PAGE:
Longform

Arizona's Worst Criminal

Page 6 of 7

Finally, it was Comer's turn. During questioning by Holly Gieszl, he came across as a man who has spent many hours contemplating his past, his present and his future:

"I ended a whole bunch of innocent people's lives, and changed their lives forever. I was sentenced to death. That's the legal sentence. I pulled my appeal. I owe that to them. I owe it to myself, man. I was totally wrong. . . . God, you guys are a lot more humane to me than I ever was to Larry [Pritchard]. Remember I stuck a gun in this guy's ear and pulled the trigger, scrambled his brains, right?"

What came next was an extraordinary dialogue between a jurist and a killer. A no-nonsense former prosecutor, Silver asked Comer direct questions, and he answered them thoughtfully and, by any definition of the word, competently.

"This has to do with me being tired," he told the judge. "Has to do with me paying my debt to society. Let's do it. I don't know what everybody's so scared about. Death is not that damned bad. Living ain't that damned bad. But I killed Larry . . ."

Comer agreed that his life on SMU II is no joy ride. However, contrary to Dr. Kupers' conclusions, he testified he's been able to survive it intact:

"I don't believe I have a life that will make me jump up and down and clap my hands and go to a party or nothing. Within the limits that I have, I try to live it fully . . . I mean, I can't get a weekend pass to go to the bowling alley, and I love to bowl. But I don't live dead in that cell."

Comer said he should be locked up at SMU II because of his violent streak: "I'm the guy who they invented super-maxes for. They let me out and walk around the halls, I'll get along just like everybody else. Except I have this problem. Someone runs their mouth at me, I deal with it."

Silver continued to grill Comer about that life.



"It seems Dr. Kupers is saying that your traumatic experiences in prison -- and elsewhere -- has been so bad that you're unable to cope now, and that this has affected your decision to voluntarily decide the most fundamental decision in life, which is to live or die. You understand?"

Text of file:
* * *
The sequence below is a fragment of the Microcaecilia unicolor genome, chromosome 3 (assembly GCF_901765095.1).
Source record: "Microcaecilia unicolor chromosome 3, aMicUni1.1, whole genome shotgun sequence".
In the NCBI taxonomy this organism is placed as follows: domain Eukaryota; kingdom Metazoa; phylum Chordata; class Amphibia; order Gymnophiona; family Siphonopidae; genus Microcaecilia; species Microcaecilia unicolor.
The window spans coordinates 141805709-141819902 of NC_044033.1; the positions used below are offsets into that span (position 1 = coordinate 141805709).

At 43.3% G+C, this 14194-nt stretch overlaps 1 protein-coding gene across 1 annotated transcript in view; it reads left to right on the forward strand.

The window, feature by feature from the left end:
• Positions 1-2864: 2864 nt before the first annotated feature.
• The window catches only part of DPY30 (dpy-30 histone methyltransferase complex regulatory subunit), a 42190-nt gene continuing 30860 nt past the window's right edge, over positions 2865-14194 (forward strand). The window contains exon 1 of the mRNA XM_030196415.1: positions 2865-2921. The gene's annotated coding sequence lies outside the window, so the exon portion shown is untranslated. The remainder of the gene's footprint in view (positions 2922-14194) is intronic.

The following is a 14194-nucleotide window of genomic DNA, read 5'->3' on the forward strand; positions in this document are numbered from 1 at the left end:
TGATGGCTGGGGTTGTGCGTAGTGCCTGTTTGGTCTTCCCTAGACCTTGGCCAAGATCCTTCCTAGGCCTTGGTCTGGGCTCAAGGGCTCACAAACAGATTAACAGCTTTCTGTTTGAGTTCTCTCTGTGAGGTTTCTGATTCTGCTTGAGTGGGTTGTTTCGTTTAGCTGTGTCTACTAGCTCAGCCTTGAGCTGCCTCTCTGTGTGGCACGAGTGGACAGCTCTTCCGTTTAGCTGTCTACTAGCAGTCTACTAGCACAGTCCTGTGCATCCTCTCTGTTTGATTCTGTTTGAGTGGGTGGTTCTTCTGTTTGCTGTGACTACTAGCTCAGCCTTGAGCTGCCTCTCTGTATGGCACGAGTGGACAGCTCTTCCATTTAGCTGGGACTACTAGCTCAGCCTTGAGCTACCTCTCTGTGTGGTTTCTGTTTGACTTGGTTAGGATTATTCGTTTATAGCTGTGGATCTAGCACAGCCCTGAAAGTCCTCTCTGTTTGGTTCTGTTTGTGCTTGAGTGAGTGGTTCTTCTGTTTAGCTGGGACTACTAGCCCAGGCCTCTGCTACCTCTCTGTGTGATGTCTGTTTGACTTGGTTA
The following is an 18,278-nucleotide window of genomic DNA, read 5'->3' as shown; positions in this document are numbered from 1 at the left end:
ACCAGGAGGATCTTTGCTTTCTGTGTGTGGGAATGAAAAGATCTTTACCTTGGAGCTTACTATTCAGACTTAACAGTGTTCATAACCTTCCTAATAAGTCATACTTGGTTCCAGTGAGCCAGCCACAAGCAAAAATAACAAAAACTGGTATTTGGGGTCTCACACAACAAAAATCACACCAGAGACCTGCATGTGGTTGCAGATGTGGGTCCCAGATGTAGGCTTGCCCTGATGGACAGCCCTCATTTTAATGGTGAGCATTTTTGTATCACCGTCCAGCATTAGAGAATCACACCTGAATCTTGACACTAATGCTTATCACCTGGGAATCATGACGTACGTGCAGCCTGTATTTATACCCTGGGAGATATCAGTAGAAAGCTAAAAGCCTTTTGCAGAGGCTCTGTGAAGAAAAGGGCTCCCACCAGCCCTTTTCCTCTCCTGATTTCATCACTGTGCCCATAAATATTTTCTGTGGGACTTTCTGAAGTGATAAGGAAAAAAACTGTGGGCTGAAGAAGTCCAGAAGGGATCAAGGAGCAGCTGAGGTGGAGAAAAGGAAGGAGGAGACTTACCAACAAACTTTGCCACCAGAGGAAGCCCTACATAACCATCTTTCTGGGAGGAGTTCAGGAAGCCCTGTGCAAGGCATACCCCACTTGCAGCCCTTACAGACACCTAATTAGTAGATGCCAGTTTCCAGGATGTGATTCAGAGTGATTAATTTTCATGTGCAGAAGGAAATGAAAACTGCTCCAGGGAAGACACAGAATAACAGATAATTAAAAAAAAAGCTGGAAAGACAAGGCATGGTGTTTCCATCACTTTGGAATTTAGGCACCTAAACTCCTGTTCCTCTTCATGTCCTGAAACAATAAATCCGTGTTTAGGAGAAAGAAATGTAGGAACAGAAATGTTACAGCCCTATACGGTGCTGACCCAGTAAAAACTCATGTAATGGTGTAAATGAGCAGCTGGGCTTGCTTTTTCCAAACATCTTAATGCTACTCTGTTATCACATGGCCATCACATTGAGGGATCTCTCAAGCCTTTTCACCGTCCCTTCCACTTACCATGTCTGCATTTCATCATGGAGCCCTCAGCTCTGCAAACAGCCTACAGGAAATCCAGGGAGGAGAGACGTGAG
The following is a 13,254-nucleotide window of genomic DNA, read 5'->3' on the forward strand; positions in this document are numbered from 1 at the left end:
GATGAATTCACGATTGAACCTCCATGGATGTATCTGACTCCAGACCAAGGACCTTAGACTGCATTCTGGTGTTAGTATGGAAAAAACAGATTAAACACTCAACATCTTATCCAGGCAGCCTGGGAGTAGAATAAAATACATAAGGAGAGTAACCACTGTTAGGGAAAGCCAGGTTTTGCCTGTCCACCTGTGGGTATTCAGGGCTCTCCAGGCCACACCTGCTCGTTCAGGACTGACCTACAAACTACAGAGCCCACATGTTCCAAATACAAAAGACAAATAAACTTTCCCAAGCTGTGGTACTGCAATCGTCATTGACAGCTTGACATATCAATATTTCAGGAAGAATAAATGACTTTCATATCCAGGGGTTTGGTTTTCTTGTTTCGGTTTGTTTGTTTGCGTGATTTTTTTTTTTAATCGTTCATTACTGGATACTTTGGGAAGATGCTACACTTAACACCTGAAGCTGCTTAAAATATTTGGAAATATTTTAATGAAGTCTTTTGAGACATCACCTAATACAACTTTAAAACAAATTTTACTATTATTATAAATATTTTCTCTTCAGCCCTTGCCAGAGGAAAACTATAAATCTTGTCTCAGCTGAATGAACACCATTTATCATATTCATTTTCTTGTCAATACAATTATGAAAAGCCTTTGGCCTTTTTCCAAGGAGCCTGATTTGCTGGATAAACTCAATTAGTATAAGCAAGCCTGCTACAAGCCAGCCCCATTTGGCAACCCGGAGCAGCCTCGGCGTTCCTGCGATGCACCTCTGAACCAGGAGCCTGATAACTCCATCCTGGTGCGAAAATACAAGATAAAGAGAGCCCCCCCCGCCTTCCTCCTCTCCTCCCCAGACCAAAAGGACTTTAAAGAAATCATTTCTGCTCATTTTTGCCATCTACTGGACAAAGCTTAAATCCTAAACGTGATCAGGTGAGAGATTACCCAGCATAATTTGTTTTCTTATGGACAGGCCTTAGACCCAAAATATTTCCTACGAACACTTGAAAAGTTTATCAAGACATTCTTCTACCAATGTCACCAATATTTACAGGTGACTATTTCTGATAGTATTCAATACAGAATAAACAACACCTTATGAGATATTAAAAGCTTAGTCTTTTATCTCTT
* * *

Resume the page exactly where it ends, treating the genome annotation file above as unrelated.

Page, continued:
"Yes."

"Why should I think, and why should any court who reviews my decision, if I should agree with you, believe that you're not just saying that in order to end your life now, because it's so bad?"

"Ma'am, I've spent 15 years in an isolation cell. Already. And look at me. What is wrong with me that I'm hiding? What am I hiding?"



"I don't think anybody would question that you have enormous capacity for human endurance, enormous capacity," Silver responded. "But I have heard you say a number of times that you're tired."

"I am tired. I'm not depressed, but tired."

Comer had indicated earlier that he's against the death penalty, which led the judge to ask him, "If you don't believe in the death penalty, how can you voluntarily decide to take your life, unless you're being overwhelmed by your conditions such that you just want to take your life?"

"It's the law," Comer said, sounding more like a prosecutor than a convict. "Just because I say the law's wrong doesn't make the law wrong. I just don't believe in it. I was sentenced to die, legally sentenced to die here."

Silver noted that Comer may yet win a new trial in his murder case.

"Yeah," Comer replied, "it's a good appeal, but it's for you all, not for me. I killed Larry Pritchard. There is no doubt about that. So [prosecutor] K.C. Scull called me a monster. What was I trying to make him call me? Sure didn't want to be called Goldilocks."

"Do you understand you could be found not guilty?" the judge asked.

"Yes, ma'am."

"And I presume that you don't believe that that's really much of a possibility, am I right?"

"No, ma'am."

"And why?"

"I did it."


On April 6, Judge Silver drove to Florence to see for herself how inmate Comer lives. What she saw was this:

Comer's cell measures about eight feet by 11 and a half feet. A narrow bed is attached to the back wall, with a thin, baby-blue blanket neatly tucked under its mattress. At the foot of the bed is a television, which prison officials recently provided as a reward for Comer's staying out of trouble for almost a year.

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Paul Rubin
Contact: Paul Rubin